The Android activity lifecycle comprises a collection of methods exposed within the Activity class that provide the developer with a resource management framework. This framework allows developers to meet the unique state management requirements of each activity within an application and properly handle resource management.

Activity States

The Android OS arbitrates Activities based on their state. This helps Android identify activities that are no longer in use, allowing the OS to reclaim memory and resources. The following diagram illustrates the states an Activity can go through during its lifetime:

Activity states diagram

These states can be broken into 4 main groups as follows:

  1. Active or Running – Activities are considered active or running if they are in the foreground, also known as the top of the activity stack. This is considered the highest priority activity in Android, and as such will only be killed by the OS in extreme situations, such as if the activity tries to use more memory than is available on the device as this could cause the UI to become unresponsive.

  2. Paused – When the device goes to sleep, or an activity is still visible but partially hidden by a new, non-full-sized or transparent activity, the activity is considered paused. Paused activities are still alive, that is, they maintain all state and member information, and remain attached to the window manager. This is considered to be the second highest priority activity in Android and, as such, will only be killed by the OS if killing this activity will satisfy the resource requirements needed to keep the Active/Running Activity stable and responsive.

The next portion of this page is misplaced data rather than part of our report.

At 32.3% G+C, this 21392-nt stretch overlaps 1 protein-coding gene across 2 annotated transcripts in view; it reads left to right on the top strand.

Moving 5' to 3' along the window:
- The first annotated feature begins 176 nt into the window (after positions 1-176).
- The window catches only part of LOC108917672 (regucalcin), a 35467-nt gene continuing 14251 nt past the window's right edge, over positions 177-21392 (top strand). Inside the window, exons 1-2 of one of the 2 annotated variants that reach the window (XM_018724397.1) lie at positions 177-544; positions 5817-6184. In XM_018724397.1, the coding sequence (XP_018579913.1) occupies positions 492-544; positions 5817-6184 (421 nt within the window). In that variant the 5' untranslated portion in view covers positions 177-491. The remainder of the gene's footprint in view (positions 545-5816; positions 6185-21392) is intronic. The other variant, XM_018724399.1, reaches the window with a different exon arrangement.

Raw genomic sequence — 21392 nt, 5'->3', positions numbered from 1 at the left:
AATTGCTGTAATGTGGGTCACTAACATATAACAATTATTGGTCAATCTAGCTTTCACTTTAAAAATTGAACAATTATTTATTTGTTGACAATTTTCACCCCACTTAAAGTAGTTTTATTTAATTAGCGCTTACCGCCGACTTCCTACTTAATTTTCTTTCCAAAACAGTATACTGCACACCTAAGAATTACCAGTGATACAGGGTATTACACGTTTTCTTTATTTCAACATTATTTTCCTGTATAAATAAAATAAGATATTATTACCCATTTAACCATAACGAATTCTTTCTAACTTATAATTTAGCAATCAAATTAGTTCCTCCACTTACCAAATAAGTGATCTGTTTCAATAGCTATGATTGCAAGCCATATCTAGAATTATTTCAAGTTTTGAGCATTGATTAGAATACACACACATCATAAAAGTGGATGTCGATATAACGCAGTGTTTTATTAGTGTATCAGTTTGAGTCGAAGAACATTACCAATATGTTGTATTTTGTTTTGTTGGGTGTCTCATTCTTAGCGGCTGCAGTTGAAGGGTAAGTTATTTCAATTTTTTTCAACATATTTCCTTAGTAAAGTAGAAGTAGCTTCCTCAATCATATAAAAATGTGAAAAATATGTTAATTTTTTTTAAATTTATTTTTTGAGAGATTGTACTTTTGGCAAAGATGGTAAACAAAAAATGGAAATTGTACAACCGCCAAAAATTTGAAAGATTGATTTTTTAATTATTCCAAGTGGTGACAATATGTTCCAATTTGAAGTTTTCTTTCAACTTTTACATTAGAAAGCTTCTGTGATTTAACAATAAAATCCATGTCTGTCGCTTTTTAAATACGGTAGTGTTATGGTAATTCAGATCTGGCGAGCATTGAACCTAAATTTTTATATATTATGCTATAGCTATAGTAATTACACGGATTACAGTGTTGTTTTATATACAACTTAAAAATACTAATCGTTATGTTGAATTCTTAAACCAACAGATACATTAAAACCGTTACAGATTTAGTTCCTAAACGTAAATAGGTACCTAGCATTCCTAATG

3. Stopped/Backgrounded – Activities that are completely obscured by another activity are considered stopped or in the background. Stopped activities still try to retain their state and member information for as long as possible, but stopped activities are considered to be the lowest priority of the three states and, as such, the OS will kill activities in this state first to satisfy the resource requirements of higher priority activities.

  4. Restarted – It is possible for an activity that is anywhere from paused to stopped in the lifecycle to be removed from memory by Android. If the user navigates back to the activity it must be restarted, restored to its previously saved state, and then displayed to the user.

Activity Re-Creation in Response to Configuration Changes